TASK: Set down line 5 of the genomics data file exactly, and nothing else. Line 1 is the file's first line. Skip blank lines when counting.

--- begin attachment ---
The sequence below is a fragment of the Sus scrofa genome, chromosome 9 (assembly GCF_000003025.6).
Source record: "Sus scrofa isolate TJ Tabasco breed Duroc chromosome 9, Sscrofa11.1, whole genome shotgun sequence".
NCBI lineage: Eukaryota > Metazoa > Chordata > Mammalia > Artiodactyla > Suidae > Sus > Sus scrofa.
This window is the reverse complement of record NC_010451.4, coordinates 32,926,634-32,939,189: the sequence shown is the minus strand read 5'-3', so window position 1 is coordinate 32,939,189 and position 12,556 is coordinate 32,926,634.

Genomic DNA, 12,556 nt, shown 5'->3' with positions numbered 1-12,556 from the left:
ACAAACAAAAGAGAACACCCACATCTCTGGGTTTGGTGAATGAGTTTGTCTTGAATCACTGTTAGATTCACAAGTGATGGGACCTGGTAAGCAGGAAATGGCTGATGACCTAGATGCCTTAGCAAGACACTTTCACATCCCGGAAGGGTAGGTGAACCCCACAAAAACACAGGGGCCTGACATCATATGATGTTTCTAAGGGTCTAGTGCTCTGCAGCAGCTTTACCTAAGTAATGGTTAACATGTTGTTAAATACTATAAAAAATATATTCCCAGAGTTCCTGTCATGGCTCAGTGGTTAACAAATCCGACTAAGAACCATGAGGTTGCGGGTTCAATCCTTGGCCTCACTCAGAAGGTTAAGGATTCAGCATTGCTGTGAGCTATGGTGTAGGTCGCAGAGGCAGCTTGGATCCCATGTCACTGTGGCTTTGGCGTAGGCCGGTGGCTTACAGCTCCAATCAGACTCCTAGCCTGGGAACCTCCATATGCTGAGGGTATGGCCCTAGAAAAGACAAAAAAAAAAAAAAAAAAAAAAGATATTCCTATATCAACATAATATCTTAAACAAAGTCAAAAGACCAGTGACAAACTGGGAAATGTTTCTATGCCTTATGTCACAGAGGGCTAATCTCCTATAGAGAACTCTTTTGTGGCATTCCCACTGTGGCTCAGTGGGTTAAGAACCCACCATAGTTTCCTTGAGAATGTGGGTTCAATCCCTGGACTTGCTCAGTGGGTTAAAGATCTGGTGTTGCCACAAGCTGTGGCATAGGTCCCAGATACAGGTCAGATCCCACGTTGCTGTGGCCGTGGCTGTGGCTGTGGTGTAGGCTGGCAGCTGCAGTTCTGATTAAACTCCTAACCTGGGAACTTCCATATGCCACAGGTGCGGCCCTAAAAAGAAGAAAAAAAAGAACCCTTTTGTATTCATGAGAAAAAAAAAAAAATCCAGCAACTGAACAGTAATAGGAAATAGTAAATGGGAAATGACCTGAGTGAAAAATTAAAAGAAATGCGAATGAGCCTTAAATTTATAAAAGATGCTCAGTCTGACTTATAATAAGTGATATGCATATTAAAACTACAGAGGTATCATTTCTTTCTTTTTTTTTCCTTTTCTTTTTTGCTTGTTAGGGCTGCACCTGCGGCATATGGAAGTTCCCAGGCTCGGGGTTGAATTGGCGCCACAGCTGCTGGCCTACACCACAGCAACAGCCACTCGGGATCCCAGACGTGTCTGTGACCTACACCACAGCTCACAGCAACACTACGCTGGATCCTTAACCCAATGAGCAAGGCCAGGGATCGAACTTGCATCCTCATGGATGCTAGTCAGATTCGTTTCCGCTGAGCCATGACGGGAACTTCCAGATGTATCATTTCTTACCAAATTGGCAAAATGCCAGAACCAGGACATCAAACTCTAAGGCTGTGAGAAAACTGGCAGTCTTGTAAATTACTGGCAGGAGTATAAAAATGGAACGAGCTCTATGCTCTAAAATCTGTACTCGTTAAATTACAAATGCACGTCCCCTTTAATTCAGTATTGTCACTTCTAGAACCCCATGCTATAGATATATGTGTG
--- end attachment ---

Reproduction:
Genomic DNA, 12,556 nt, shown 5'->3' with positions numbered 1-12,556 from the left: